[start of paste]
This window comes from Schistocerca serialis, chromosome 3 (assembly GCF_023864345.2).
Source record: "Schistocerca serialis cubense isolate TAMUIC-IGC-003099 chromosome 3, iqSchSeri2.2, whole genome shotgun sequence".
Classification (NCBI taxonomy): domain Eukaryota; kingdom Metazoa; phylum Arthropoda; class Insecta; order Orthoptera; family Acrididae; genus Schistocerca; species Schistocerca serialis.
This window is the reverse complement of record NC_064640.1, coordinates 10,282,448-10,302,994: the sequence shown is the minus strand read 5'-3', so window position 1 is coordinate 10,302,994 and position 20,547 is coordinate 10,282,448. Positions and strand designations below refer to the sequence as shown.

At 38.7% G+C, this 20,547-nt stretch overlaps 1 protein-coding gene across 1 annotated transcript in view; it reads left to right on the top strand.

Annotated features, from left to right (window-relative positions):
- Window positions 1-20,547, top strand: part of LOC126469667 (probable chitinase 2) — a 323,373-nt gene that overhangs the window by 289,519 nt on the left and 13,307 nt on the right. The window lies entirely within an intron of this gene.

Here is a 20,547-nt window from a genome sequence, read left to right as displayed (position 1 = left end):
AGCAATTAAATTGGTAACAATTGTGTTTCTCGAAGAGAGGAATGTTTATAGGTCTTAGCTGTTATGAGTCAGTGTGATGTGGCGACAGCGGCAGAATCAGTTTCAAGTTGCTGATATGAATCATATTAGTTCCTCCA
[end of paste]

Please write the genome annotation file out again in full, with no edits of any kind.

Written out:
This window comes from Schistocerca serialis, chromosome 3 (assembly GCF_023864345.2).
Source record: "Schistocerca serialis cubense isolate TAMUIC-IGC-003099 chromosome 3, iqSchSeri2.2, whole genome shotgun sequence".
Classification (NCBI taxonomy): domain Eukaryota; kingdom Metazoa; phylum Arthropoda; class Insecta; order Orthoptera; family Acrididae; genus Schistocerca; species Schistocerca serialis.
This window is the reverse complement of record NC_064640.1, coordinates 10,282,448-10,302,994: the sequence shown is the minus strand read 5'-3', so window position 1 is coordinate 10,302,994 and position 20,547 is coordinate 10,282,448. Positions and strand designations below refer to the sequence as shown.

At 38.7% G+C, this 20,547-nt stretch overlaps 1 protein-coding gene across 1 annotated transcript in view; it reads left to right on the top strand.

Annotated features, from left to right (window-relative positions):
- Window positions 1-20,547, top strand: part of LOC126469667 (probable chitinase 2) — a 323,373-nt gene that overhangs the window by 289,519 nt on the left and 13,307 nt on the right. The window lies entirely within an intron of this gene.

Here is a 20,547-nt window from a genome sequence, read left to right as displayed (position 1 = left end):
AGCAATTAAATTGGTAACAATTGTGTTTCTCGAAGAGAGGAATGTTTATAGGTCTTAGCTGTTATGAGTCAGTGTGATGTGGCGACAGCGGCAGAATCAGTTTCAAGTTGCTGATATGAATCATATTAGTTCCTCCA